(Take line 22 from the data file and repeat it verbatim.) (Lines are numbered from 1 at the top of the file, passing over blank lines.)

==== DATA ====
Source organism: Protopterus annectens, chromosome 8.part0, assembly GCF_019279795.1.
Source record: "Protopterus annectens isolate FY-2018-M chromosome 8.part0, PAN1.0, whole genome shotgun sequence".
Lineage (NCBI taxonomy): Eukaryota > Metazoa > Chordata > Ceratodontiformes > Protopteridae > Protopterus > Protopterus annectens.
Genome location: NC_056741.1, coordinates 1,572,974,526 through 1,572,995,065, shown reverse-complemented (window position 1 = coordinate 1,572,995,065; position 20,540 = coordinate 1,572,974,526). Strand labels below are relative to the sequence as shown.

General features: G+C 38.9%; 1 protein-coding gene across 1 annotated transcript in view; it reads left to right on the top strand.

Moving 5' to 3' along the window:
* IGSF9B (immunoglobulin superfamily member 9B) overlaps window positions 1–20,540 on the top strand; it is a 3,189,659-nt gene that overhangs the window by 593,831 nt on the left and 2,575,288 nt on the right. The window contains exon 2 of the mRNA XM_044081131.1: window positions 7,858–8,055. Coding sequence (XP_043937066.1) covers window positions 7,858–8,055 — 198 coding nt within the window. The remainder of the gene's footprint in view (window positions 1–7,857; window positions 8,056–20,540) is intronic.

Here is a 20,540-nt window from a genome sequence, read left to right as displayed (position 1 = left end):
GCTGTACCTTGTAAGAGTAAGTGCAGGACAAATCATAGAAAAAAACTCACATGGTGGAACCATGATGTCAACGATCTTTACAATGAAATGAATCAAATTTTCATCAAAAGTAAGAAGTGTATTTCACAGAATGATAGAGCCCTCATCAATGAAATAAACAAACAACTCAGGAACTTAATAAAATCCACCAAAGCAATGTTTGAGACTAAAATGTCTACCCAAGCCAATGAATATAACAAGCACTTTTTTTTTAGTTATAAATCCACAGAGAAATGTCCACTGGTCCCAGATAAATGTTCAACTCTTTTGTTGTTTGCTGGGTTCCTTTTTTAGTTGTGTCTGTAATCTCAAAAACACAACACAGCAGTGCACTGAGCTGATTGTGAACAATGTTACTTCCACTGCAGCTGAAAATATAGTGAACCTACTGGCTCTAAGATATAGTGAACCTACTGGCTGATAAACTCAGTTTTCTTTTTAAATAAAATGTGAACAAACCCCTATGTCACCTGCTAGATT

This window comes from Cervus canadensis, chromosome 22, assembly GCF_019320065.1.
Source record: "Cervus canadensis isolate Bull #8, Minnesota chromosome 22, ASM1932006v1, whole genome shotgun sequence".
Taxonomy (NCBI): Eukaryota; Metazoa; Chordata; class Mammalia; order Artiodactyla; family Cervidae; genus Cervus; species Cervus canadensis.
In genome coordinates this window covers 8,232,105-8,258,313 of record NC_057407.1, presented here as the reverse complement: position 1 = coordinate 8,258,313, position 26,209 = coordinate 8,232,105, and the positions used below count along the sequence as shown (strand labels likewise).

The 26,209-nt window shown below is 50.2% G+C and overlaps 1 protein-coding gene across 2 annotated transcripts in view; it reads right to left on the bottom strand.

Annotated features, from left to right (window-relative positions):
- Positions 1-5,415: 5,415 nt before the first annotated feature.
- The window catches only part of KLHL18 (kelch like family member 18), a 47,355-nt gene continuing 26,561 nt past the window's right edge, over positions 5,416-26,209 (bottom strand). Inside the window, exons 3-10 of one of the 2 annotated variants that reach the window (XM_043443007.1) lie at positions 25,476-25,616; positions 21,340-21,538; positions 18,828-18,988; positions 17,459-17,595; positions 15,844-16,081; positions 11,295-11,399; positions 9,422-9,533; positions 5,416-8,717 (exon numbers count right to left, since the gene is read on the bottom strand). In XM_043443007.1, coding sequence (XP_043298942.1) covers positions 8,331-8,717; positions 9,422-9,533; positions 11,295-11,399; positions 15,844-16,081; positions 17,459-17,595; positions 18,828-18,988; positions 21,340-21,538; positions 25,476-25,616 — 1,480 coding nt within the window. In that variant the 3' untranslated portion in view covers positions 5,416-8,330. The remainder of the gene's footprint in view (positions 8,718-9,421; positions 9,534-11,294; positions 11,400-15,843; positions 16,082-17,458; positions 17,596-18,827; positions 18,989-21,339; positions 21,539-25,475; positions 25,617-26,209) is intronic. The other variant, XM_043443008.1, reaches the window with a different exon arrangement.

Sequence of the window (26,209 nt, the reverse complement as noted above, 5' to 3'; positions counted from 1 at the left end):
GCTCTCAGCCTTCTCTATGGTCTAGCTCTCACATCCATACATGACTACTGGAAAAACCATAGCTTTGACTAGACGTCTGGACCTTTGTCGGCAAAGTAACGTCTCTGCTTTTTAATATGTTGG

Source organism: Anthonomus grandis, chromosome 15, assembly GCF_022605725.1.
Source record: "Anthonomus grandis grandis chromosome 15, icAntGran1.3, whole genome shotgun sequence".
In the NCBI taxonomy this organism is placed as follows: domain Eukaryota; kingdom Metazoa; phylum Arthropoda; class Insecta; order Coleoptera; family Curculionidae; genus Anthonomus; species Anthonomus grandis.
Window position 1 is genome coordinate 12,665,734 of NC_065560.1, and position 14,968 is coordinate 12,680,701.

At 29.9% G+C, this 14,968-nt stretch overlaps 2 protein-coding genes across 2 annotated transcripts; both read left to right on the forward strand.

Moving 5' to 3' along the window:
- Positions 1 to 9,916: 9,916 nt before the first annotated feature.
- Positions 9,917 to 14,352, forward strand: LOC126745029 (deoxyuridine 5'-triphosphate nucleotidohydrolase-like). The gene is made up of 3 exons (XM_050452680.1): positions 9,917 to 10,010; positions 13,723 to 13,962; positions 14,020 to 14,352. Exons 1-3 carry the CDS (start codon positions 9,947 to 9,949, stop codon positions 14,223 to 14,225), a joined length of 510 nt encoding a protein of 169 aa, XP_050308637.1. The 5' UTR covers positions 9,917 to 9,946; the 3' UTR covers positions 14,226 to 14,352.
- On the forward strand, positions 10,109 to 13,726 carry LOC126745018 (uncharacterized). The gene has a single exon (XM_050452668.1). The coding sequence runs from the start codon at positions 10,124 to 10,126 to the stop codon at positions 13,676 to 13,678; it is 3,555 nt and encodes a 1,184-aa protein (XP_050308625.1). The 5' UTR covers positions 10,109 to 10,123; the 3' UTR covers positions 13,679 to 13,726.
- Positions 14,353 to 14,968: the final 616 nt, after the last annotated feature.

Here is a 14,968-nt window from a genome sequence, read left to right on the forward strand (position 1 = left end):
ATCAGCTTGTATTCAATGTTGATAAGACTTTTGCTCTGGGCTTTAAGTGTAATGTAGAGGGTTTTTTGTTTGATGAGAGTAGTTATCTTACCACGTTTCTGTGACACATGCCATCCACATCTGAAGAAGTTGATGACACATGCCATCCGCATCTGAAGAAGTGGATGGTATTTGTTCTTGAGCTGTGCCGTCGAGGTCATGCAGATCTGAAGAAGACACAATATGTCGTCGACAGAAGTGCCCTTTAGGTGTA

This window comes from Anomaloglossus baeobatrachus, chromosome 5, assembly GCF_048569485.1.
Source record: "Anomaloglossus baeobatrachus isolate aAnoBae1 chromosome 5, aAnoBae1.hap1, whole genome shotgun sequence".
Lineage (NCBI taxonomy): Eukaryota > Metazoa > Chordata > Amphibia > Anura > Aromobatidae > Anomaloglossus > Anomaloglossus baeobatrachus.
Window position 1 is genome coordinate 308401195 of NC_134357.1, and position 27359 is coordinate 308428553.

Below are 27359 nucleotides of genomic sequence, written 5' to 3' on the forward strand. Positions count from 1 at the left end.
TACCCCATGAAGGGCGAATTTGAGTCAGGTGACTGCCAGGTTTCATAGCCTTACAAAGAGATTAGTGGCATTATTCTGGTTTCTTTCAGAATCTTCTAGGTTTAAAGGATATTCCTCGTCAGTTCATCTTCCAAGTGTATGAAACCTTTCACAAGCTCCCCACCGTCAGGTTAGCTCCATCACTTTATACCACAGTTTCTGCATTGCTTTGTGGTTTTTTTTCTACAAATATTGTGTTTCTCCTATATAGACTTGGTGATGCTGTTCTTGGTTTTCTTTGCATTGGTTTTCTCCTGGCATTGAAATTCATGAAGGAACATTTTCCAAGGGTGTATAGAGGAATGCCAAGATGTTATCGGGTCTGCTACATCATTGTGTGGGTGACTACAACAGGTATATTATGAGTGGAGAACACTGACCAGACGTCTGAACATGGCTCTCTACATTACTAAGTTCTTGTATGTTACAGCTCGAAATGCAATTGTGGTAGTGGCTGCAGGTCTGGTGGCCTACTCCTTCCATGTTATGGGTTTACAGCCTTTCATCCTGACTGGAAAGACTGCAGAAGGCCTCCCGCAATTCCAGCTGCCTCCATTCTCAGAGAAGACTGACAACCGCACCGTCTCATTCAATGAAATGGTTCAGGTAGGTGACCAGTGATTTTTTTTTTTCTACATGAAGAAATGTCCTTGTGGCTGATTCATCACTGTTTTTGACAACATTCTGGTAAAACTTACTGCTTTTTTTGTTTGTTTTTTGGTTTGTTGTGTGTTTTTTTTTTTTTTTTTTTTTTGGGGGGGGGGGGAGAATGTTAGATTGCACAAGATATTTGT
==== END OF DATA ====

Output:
In the NCBI taxonomy this organism is placed as follows: domain Eukaryota; kingdom Metazoa; phylum Arthropoda; class Insecta; order Coleoptera; family Curculionidae; genus Anthonomus; species Anthonomus grandis.